No. My wife and I both consider ourselves anarchists. We've been together for over two decades, and have come to the idea of anarchy as a couple over the years together. Although we both feel deep down we've always rejected hierarchy and domination, now it's a more conscious choice that we seek to live more fully, and walking together in conflict with the dominant narrative in society gives us strength and allows us to explore more ways we can live and think differently than we likely would alone. Our relationship seems more free of control, coercion, and judgment than any other I've been involved in, past or present. If I couldn't have that in my most personal relationship, I don't know how I'd expect to find it elsewhere.
I like this question because my impression is there aren't many monogamous couples who are anarchists, and I was wondering the same thing myself.
A couple of years ago we were looking for intentional communities and ended up contacting one that was polyamorous (it wasn't entirely obvious from the outset), and they weren't interested in us visiting because they thought we'd always side with one another over the concerns/needs of the group, despite the fact they apparently used consensus decision making. Anyway, we had no problems with the fact it was polyamorous and wanted to at least check it out, but to no avail. The folks I dealt with via email were very friendly and thoughtful, however.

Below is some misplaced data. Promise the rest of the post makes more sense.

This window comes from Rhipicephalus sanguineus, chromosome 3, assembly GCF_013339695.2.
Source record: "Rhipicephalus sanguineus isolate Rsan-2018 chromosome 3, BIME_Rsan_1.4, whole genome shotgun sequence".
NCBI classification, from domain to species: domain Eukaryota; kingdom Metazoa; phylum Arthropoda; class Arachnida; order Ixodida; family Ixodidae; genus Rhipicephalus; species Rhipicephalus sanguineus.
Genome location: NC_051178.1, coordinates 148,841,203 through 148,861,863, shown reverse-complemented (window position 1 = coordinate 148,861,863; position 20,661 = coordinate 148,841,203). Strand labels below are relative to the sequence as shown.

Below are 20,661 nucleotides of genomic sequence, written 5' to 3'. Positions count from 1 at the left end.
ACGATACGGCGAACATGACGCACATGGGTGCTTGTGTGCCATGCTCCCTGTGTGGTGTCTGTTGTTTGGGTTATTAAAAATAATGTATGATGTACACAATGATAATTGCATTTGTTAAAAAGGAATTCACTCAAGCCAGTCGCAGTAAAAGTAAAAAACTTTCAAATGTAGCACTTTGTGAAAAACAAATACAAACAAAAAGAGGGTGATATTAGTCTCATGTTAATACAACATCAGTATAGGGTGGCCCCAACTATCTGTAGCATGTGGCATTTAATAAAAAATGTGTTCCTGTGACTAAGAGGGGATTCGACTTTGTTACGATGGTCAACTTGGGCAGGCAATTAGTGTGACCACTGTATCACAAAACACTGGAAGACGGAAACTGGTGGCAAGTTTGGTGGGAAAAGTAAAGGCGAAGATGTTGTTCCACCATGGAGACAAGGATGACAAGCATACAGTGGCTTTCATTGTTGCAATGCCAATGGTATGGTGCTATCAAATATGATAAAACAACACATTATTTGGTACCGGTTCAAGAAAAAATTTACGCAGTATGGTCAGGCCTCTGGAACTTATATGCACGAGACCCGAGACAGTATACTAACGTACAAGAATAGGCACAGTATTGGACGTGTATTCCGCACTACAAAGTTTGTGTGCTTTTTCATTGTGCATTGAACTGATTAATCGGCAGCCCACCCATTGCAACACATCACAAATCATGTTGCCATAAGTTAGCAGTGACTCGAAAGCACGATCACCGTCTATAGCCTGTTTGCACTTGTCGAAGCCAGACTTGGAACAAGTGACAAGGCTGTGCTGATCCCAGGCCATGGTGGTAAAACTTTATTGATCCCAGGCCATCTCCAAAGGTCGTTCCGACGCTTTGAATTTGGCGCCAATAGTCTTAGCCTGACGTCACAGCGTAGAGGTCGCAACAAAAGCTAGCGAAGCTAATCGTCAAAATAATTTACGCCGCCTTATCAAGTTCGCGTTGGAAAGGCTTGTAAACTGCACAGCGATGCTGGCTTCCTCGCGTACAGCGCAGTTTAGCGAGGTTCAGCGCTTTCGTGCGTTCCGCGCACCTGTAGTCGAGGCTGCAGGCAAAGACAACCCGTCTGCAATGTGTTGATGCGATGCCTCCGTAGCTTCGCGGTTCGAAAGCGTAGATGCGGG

I think the view many people have (that poly group for example, and perhaps some anarchists and non-anarchists alike) is that marriage or monogamy automatically constitutes some form of control, or co-dependence, or lack of freedom. For us personally, our relationship has expanded our sense of self, of freedom, our ability to live creatively, and it's a living work in progress of mutual aid and acceptance without hierarchy. It seems a natural desire to me to extend that type of relationship with other people besides each other - the difference being our level of intimacy in certain ways (some obvious, others not so), but that doesn't mean we don't have or want high levels of mutual aid and intimacy with others in varying ways and to varying degrees. To the contrary, it feeds our desire to find more of it.
EDITED: to change the short answer from "yes" to "no"! I was thinking the question was phrased in the affirmative. If my answer were yes, it would invalidate me. :)